Alden Nowlan Poems

Alden Nowlan Poems,One of the best-known and most popular Canadian poet, novelist and journalists, Alden Nowlan would overcome great adversity to garner acclaim for his work, such as the Governor General’s Award and a Guggenheim Fellowship.

Alden Nowlan Poems
Alden Nowlan Poems

He was born January 25th 1933 in Nova Scotia to a dirt-poor family. Gordon Freeman Nowlan (Alden’s father) was a labourer. His mother was only fifteen years old when she gave birth to Alden and abandoned the family soon afterwards, leaving behind him and a younger sister. Alden was born into a family who failed to see the virtue of education, and the boy received very little teaching, leaving school at ten. At fourteen, he started work in a local sawmill. His desire for knowledge, however, led him to clandestinely visit a library several miles away, where he started to learn and study. He said of his father’s attitude at this time,

Nowlan died on June 27th 1983. He is buried at Poet’s Corner, Forest Hill cemetery, New Brunswick.

Alden Nowlan Poems
Alden Nowlan Poems

Aleister Crowley Poems

A Poem About Miracles

Why don’t the records go blank
the instant the singer dies?
Oh, I know there are explanations
but they don’t convince me
I’m still surprised
When I hear the dead singing
As for orchestra’s
I expect the Instruments
To fall silent one by one
as the musicians succumb
to cancer and heart disease
so that toward the end
I turn on a disc
labelled Gotterdammerung
and all that comes out
is the sound of one sick old man
scraping a shaky bow
across an out-of-tune fiddle.
Alden Nowlan Poems
Alden Nowlan Poems

Broadcaster’s Poem

I used to broadcast at night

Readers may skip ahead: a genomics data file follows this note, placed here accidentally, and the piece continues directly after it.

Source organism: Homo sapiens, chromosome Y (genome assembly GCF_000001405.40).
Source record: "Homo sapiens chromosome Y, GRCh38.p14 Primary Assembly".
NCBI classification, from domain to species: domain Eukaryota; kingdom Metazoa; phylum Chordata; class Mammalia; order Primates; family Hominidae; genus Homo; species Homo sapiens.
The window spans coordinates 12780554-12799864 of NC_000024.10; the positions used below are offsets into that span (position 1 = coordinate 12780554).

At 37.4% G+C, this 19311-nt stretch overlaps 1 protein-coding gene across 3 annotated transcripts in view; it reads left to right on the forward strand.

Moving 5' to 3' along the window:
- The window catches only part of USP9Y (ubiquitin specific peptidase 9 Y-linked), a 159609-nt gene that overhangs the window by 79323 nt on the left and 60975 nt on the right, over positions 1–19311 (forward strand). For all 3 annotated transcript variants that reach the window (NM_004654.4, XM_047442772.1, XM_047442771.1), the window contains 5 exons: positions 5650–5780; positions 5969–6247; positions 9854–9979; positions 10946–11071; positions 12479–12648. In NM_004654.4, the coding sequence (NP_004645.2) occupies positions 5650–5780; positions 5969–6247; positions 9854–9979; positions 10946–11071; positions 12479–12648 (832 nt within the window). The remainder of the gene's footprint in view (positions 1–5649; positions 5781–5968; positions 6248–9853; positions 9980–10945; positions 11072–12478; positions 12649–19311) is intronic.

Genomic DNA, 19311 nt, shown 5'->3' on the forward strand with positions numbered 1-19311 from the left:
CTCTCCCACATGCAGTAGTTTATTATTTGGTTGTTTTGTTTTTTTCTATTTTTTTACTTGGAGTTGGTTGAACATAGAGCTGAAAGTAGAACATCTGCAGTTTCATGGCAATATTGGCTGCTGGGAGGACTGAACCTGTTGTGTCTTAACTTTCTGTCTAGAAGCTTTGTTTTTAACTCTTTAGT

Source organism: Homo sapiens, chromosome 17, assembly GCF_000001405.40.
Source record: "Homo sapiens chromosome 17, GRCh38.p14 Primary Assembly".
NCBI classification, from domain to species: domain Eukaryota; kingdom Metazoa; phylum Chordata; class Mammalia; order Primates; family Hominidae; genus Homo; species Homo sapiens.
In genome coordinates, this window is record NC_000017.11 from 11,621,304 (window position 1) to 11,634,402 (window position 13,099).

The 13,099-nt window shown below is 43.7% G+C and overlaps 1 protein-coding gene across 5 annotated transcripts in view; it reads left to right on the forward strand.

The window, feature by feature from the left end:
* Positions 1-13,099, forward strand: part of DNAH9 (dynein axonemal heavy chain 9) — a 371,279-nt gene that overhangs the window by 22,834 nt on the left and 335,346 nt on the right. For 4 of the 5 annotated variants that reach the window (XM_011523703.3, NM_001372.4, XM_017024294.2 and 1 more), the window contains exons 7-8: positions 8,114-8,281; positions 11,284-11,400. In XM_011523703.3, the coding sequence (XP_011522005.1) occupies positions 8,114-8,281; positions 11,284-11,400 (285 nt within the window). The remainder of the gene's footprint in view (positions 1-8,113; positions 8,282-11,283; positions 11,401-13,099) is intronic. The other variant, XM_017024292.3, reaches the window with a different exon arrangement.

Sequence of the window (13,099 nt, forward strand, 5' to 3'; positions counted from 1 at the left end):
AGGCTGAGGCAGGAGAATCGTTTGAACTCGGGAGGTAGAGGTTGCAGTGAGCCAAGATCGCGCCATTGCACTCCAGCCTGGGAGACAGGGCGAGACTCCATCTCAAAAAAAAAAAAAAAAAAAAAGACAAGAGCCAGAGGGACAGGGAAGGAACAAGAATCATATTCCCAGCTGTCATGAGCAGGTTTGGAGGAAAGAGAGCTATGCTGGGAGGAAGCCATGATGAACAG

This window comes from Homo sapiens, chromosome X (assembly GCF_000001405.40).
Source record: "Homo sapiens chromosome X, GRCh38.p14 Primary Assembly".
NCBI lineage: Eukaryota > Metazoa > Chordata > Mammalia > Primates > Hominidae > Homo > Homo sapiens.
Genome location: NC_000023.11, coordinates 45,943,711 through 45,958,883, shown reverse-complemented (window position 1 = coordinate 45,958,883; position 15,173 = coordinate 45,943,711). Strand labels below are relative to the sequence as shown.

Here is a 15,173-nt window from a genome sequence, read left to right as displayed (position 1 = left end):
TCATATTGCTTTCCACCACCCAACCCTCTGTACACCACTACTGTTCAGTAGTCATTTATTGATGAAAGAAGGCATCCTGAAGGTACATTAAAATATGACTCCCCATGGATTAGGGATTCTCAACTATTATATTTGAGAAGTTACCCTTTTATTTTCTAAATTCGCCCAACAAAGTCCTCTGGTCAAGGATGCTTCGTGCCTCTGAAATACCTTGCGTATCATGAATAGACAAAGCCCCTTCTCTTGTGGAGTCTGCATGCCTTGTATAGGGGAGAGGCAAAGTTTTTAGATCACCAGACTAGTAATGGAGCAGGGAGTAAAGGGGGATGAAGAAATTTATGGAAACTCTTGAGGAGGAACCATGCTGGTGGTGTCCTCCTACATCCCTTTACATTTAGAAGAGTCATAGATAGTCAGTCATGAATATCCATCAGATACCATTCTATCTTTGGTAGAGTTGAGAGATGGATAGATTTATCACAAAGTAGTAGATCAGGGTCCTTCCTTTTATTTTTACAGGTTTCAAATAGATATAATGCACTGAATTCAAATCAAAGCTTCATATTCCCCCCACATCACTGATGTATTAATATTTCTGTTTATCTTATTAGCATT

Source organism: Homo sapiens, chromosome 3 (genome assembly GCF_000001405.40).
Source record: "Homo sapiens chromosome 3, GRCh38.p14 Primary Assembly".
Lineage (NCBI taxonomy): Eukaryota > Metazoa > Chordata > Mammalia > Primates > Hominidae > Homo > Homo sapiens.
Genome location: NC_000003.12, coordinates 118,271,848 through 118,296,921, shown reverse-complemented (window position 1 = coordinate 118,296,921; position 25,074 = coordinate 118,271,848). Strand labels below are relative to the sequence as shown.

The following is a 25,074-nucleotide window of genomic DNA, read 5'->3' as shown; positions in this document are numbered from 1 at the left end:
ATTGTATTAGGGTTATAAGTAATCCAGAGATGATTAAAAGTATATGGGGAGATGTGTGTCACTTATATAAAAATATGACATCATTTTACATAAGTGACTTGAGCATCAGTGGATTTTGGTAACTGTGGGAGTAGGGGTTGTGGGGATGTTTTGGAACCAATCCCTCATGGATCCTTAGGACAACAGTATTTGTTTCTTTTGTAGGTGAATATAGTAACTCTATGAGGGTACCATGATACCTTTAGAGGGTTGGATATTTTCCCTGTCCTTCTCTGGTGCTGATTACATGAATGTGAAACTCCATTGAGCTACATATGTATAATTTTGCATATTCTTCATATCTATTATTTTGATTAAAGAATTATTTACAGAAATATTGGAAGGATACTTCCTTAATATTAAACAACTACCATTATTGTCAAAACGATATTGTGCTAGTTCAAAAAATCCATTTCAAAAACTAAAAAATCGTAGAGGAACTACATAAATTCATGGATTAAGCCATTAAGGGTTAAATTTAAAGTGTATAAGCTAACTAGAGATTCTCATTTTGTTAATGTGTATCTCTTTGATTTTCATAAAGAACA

alone in a radio station
but I was never good at it
partly because my voice wasn’t right
but mostly because my peculiar
metaphysical stupidity
made it impossible
for me to keep believing
their was somebody listening
when it seemd I was talking
only to myuself in a room no bigger
than an ordinary bathroom
I could believe it for a while
and then I’d get somewhat
the same feeling as when you
start to suspect you’re the victim
of a practical joke
So one part of me
was afraid another part
might blurt out something
about myself so terrible
that even I had never until
that moment suspected itThis was like the fear
of bridges and other
high places: Will I take off my glasses
and throw them
into the water, although I’m
half blind without them?
Will I sneak up behind
myself and push?Another thing:
As a reporter
I covered an accident in which a train
ran into a car, killing
three young men, one of whom
was beheaded. The bodies looked
boneless, as such bodies do
More like mounds of rags
and inside the wreckage
where nobody could get at it
the car radio
was still playing

I thought about places
the disc jockey’s voice goes
and the things that happen there
and of how impossible it would be for him
to continue if he really knew.

Alden Nowlan Poems
Alden Nowlan Poems

The Anatomy of Angels

Angels inhabit love songs. But they’re sprites
not seraphim. The angel that up-ended